Ifosfamide May Be Safely Used in Patients with End Stage Renal Disease on Hemodialysis
Background. Pharmacokinetic data on clearance of ifosfamide in hemodialysis patients are limited. Consequently, these patients are excluded from therapy with this agent. We review the outcomes for patients at our institution with end stage renal disease on dialysis who received ifosfamide for metastatic sarcoma. Patients and Methods. We treated three patients with end stage renal disease on hemodialysis with escalating doses of ifosfamide. Data on radiographic response to therapy, WBC and platelet counts, signs or symptoms of infection, neuropathy and bladder toxicity are reported. Starting doses of ifosfamide were based on review of the literature available with subsequent modifications based on each patient's prior exposure to myelosuppressive agents and on symptoms of neurotoxicity and the degree of myelosuppression following each cycle of chemotherapy. Results. Myelosuppression was the most common side effect from therapy, but no patient developed a life threatening infection, neurotoxicity, or hematuria. One patient developed epistaxis in the setting of thrombocytopenia while on warfarin therapy. All patients had clinical evidence for therapeutic response and two had documented radiographic improvement following ifosfamide administration. Conclusion. Ifosfamide can be used safely in combination with hemodialysis in patients with end stage renal disease.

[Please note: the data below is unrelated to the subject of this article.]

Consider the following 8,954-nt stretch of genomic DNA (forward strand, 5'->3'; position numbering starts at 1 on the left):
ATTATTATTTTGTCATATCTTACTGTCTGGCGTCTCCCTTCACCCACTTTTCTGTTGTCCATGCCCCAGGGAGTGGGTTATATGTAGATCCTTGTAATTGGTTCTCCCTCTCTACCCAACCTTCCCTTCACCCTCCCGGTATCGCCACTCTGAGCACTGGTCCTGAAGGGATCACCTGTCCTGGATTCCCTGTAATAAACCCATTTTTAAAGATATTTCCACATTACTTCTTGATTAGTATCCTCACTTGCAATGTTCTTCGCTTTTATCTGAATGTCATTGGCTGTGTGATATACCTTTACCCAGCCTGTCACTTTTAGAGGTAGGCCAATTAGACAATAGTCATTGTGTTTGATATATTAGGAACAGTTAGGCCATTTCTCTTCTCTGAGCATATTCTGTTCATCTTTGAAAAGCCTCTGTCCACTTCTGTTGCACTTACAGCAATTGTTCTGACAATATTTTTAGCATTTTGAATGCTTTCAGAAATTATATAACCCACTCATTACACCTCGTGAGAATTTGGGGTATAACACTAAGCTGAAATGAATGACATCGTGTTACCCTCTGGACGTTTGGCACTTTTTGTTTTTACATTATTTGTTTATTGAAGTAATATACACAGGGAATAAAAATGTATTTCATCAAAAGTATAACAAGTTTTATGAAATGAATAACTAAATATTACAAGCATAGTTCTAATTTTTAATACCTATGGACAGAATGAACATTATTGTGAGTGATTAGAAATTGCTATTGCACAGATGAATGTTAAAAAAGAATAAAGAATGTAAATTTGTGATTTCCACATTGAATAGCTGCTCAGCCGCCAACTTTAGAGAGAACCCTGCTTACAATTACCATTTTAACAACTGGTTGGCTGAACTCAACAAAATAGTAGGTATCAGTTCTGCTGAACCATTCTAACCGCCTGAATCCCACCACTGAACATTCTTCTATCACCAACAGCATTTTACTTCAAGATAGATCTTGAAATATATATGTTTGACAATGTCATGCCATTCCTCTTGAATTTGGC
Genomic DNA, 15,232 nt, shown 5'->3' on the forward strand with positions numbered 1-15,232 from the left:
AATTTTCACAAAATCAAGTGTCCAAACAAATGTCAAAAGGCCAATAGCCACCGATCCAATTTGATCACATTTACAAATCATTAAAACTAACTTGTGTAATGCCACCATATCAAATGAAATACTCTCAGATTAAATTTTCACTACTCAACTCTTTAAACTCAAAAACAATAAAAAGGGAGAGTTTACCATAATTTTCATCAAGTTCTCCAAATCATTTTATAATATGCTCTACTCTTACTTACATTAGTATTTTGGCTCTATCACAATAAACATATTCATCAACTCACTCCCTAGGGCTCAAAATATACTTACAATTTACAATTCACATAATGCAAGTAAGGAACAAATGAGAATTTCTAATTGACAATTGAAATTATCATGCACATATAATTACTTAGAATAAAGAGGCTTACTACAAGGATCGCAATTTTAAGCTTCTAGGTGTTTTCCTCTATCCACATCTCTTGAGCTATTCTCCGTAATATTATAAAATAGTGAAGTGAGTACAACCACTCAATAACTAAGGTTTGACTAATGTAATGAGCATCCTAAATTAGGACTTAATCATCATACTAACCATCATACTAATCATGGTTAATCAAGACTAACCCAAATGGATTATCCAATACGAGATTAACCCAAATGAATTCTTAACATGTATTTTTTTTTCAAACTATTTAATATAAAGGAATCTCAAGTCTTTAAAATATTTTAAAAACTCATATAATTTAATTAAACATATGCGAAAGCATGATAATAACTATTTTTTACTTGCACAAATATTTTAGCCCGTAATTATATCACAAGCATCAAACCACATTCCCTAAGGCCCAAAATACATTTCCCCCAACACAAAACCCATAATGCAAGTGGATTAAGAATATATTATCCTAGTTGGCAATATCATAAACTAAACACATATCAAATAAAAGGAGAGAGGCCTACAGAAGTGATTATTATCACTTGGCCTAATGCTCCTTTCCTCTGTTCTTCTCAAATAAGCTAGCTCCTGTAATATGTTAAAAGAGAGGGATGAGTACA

Ifosfamide has been shown to consistently achieve response rates of at least 25% when used as a single agent in patients with several types of recurrent and refractory sarcomas [1, 2]. A member of the oxazaphosphorine family of alkylating agents, ifosfamide is primarily metabolized by the liver . The prodrug is transformed by cytochromes to an active phosphoramide mustard, but also generates the urotoxin acrolein, and the neurotoxin and nephrotoxin, chloracetaldehyde. Although renal clearance in patients with normal renal function does not usually exceed 20 ml/min [4–6], and no important pharmacokinetic changes should appear in patients with renal impairment, an accumulation of toxic metabolites has been observed in patients with underlying renal insufficiency [7–10]. Renal excretion of some of the nontoxic metabolites of ifosfamide, 2 and 3-dechloroethyl ifosfamide, has been shown to account for between 4–13% of the administered ifosfamide dose . Chloracetaldehyde, a metabolite implicated in CNS toxicity, has been shown to accumulate in patients with renal insufficiency [9, 11] and in an anephric patient on hemodialysis . In vitro studies suggest that hemodialysis can decrease ifosfamide concentrations by 87% and chloracetaldehyde by 77% . In a report of a patient who mistakenly received a rapid infusion of 9 g of ifosfamide over 1 hour, combined modality therapy with hemodialysis and hemoperfusion decreased serum concentrations of ifosfamide by 84% and 9%, respectively . To date, there are only one case report in the world’s literature on the use of ifosfamide in an anephric patient on hemodialysis  and one case report on the use of hemodialysis to treat ifosfamide toxicity . We present our experience with three patients with end state renal disease on hemodialysis who were treated with reduced doses of ifosfamide, which were increased as tolerated.